Producing good quality vegetables
Tokuro Sato has been farming in Miyagi Prefecture for nearly half a century. He comes from a long line of farmers from Minamisanriku Town, in the prefecture's northern coastal region. His house was swept away during the 2011 disaster and his fields were severely damaged.
He got back to work in 2013, growing spinach in greenhouses he built himself. In 2016, he was able to secure additional greenhouses. His farming property was now the same size as what he owned before the disaster.
But despite how far he has come, he says it is difficult to grow products of the same quality as before 2011.
"It's hard to grow anything better," he says. "Some leaves turn yellow."
He says the amount of vegetables he produces of a sellable quality is down 30% from before the disaster.
"Problems with the soil"
Much of Minamisanriku was soaked in saltwater during the tsunami, making the soil less suitable for farming. In the years since, the prefectural government has removed the salty top layer and brought in soil from other areas in an effort to revive regional agriculture.
But Sato says this hasn't helped. He thinks the soil brought in from the mountains contains clay, which is leading to poor drainage on his farm. He says this is one of the reasons for the bad quality of some of his vegetables.
"This soil is too moist," he says. "It keeps its shape when you hold it. But actually, it should crumble. This means the roots are getting too much water. This is not good."
Across the road, Sato's neighbor has given up on harvesting his cabbage crop. He believes the roots decayed because of a similar reason.
Last year, the farmers turned to local officials for help and a layer of sand was added to the land. Sato has been trying to improve conditions by stirring the soil with the sand and sowing fertilizer.
"I want to have farmland, not regular land," he says. "I think it will take three or four more years to get my fields back to a quality I'm satisfied with."
The disaster has accelerated a decline in the region's farmers. The number of farming households in Minamisanriku has fallen to about 600, half of what it was before the disaster. Many have moved away or found other jobs in the nine years since.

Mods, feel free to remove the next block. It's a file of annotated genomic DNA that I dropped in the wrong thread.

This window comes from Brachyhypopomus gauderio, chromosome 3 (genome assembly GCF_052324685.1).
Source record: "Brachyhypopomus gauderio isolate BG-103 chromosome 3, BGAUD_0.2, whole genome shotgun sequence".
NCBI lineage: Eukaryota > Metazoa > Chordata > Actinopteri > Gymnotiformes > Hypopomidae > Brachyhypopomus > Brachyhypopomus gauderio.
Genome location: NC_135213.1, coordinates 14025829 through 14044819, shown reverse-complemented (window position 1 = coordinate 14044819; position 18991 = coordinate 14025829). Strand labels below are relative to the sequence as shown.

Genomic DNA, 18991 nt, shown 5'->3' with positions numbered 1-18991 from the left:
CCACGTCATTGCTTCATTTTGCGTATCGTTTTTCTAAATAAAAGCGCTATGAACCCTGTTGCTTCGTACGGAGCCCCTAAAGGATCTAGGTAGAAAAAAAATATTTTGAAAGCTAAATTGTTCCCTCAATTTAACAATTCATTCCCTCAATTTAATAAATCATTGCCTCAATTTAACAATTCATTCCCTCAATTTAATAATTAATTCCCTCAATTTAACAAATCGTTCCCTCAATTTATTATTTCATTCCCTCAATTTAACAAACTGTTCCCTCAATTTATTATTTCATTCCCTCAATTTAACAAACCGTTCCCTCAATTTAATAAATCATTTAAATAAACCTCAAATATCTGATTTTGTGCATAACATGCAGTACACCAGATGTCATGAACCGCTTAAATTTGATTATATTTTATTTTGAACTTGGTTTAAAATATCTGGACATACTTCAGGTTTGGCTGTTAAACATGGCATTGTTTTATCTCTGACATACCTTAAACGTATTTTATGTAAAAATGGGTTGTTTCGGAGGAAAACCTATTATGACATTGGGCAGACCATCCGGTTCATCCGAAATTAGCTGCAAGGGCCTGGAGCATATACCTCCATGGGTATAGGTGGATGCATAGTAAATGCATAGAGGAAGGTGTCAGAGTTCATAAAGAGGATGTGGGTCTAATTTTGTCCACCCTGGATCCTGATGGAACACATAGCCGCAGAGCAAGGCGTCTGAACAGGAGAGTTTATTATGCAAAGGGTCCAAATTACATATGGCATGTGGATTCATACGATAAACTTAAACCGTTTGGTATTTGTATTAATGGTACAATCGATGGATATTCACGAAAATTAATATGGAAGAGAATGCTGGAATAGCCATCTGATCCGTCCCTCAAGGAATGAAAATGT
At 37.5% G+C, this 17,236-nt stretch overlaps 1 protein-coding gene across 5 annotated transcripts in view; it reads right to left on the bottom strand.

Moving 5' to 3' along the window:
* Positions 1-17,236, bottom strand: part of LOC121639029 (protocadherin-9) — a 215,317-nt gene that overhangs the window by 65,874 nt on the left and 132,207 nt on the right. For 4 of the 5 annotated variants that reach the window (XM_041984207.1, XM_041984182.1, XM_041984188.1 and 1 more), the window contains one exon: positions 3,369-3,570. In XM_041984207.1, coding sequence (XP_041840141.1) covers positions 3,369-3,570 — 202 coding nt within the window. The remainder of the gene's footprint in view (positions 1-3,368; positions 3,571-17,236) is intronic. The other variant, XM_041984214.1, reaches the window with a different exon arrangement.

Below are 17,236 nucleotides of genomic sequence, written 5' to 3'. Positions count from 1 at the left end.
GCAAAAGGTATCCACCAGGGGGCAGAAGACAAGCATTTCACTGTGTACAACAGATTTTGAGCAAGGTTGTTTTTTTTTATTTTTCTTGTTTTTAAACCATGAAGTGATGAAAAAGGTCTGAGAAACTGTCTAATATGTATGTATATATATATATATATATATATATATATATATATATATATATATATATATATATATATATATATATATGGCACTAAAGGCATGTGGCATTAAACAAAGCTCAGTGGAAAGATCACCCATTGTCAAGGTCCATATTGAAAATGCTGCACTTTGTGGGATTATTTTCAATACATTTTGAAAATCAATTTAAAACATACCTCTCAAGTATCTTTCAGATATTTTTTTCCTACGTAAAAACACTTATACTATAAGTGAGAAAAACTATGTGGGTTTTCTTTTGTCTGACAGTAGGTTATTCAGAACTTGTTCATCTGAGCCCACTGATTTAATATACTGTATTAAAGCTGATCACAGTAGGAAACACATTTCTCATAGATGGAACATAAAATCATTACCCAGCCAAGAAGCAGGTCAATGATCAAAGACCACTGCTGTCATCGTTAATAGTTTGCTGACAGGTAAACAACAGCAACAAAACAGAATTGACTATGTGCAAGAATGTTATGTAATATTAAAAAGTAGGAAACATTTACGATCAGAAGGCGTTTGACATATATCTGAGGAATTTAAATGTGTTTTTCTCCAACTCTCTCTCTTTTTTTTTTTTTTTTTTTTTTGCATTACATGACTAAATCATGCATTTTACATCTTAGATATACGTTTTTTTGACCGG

This means there are a lot of unused fields in the area. The town's agricultural committee is consolidating these fields into larger plots, part of an effort to attract new farmers. But so far, this has seen little success.
"There are lots of available plots but very few people are interested," says Shigeyuki Endo, chair of the agricultural committee. "I think it's a good time to enter the industry because you can rent a lot of fields and excellent machinery but there are hardly any takers."
Sowing hope for the future
Sato says his son, Kazunori, convinced him to keep going. Kazunori says there have been lots of hardships since 2011. For example, he says it has been difficult to convince former clients to once again buy from his family. And he has struggled to find fertilizer suited to the makeup of the new soil. But he's says he's still determined to persevere, alongside the region's younger generations.
"Farming is all I know. I felt like I had no choice but to start over," Kazunori says. "But honestly, I love this job. I take pride in producing good vegetables."
He adds that showing this joy in farming will be crucial to reviving the region's agriculture.
"I think the more I enjoy farming, and the more I can show how much I enjoy it, the more I can convince people to become farmers."
It has been a long road for farmers in disaster-hit areas like Minamisanriku. And it will take even more time before life returns to what it was like before the tsunami. For Sato, the fight to restore the region's agriculture continues.